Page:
In Dossier n. 36 Giovanni Giacalone starts from the events that took place in Milan on New Year's Eve to describe the spread in Italy of a disturbing phenomenon imported from North Africa.



taharrush jamai in italia

The cover

  • The sexual assaults that took place on New Year's Eve in Milan against a dozen girls are part of a phenomenon "imported" from North Africa and known as taharrush jama’i, that is, a group assault on women in public. The phenomenon is particularly prevalent in Egypt, but in Europe it has only been discussed since 2016, after a series of assaults occurred in Germany, Austria, Sweden and Finland.
  • Two of the attackers, an Egyptian and a Moroccan, have been arrested, but others are missing. Video-surveillance images were useful in the investigation phase, but in the meantime the news has gone around the world and this is certainly not good for the Lombard capital.
  • Milan continues to be at the top for violent aggression to the point that a well-known university has organized private escorts for its students. Almost a year after the first report of the Centro Studi Machiavelli, which already denounced the increase in crimes at the hands of gangs and baby-gangs, the situation continues to be of considerable gravity.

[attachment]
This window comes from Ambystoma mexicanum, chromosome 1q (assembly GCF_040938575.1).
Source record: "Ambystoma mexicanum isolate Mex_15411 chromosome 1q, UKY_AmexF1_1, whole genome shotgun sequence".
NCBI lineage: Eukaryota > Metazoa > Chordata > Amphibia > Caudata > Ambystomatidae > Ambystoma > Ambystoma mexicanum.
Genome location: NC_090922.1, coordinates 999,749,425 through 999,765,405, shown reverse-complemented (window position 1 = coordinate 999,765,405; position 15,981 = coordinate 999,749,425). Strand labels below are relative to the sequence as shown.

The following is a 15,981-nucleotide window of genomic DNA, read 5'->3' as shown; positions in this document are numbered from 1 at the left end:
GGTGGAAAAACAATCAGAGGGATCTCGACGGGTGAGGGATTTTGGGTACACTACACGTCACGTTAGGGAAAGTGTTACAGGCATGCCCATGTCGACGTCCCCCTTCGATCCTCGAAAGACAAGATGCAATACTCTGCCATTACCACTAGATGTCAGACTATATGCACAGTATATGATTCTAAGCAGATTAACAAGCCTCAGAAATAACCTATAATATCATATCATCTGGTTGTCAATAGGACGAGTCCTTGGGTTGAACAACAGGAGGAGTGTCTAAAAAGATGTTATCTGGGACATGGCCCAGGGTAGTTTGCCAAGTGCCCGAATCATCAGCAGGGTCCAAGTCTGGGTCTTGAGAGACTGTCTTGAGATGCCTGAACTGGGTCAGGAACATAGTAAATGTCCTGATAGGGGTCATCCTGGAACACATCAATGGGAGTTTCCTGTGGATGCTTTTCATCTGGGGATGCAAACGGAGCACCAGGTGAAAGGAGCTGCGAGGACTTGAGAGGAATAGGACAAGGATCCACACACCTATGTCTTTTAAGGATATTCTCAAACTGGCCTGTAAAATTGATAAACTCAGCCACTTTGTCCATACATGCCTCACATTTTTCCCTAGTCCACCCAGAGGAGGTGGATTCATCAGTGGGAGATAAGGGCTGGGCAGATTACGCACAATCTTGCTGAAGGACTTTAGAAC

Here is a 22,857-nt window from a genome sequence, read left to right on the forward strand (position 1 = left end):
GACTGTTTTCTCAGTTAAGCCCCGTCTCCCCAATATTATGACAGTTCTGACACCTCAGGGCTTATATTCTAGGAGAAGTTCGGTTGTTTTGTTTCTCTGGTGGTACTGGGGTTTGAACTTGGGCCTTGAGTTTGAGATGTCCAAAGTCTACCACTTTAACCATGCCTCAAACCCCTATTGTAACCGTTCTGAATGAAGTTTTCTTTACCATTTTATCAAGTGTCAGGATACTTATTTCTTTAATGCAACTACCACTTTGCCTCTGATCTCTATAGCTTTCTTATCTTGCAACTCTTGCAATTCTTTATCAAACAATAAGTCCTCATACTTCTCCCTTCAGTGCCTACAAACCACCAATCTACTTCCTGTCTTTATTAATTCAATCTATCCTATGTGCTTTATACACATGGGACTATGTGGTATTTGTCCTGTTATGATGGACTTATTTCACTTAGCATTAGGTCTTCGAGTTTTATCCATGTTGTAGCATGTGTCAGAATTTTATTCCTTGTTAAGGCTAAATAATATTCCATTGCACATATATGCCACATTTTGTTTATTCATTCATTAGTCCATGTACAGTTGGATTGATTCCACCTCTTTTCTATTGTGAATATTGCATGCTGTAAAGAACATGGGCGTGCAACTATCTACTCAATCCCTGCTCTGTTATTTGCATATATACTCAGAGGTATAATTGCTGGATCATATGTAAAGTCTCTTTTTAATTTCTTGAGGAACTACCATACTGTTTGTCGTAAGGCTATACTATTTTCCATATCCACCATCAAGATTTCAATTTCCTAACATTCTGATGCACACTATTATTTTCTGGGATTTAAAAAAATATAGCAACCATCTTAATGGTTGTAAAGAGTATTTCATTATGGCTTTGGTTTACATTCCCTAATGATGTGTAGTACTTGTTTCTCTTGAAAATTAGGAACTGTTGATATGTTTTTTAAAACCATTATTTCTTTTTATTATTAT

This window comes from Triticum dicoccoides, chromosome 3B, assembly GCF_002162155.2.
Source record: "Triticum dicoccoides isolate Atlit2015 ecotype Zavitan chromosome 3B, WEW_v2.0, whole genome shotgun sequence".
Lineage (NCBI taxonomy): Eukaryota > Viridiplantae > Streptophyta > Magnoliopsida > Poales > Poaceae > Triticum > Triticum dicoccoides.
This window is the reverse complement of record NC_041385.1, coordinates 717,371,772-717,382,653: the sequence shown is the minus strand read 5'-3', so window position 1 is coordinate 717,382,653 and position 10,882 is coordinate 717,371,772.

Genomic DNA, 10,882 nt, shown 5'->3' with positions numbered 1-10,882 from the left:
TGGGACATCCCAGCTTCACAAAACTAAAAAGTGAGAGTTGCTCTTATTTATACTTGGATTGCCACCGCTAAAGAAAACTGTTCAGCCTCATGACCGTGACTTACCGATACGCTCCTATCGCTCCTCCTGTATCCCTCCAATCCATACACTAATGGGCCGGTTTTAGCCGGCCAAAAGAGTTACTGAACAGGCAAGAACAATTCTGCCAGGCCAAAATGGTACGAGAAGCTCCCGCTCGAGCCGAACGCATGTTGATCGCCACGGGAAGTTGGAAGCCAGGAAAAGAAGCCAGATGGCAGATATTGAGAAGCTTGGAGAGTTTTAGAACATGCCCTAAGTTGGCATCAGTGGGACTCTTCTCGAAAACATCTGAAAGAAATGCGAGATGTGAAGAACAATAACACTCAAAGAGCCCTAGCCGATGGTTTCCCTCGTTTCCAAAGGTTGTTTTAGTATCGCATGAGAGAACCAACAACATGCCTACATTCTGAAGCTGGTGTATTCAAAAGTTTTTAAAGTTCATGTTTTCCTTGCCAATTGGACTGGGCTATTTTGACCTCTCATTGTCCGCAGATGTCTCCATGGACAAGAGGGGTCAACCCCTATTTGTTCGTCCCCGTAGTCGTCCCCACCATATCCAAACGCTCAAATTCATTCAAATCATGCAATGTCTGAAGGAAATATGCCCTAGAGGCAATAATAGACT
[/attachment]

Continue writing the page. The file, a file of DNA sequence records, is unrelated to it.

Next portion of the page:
• A series of elements has caused the situation to degenerate: from the absence of filters regarding migration policies to the lack of integration; from the insufficient number of agents, many of whom are "diverted" to control vaccine passports, to an already poor control of the territory.


Dossier 36 - Taharrush jamai in Italia

Researcher of Centro Studi Politici e Strategici Machiavelli. Graduated in Sociology (University of Bologna), Master in "Islamic Studies" (Trinity Saint David University of Wales), specialization in "Terrorism and Counter-Terrorism" (International Counter-Terrorism Institute of Herzliya, Israel). He is senior analyst for the British Islamic Theology of Counter Terrorism-ITCT, theItalian Team for Security, Terroristic Issues and Managing Emergencies (Catholic University of Milan) and the Kedisa-Center for International Strategic Analysis. Lecturer for security managerlaw enforcement and post-degree courses, he has been coordinator for Italy of the European project Globsec. “From criminals to terrorists and back” and is co-founder of Sec-Ter- Security and Terrorism Observation and Analysis Group.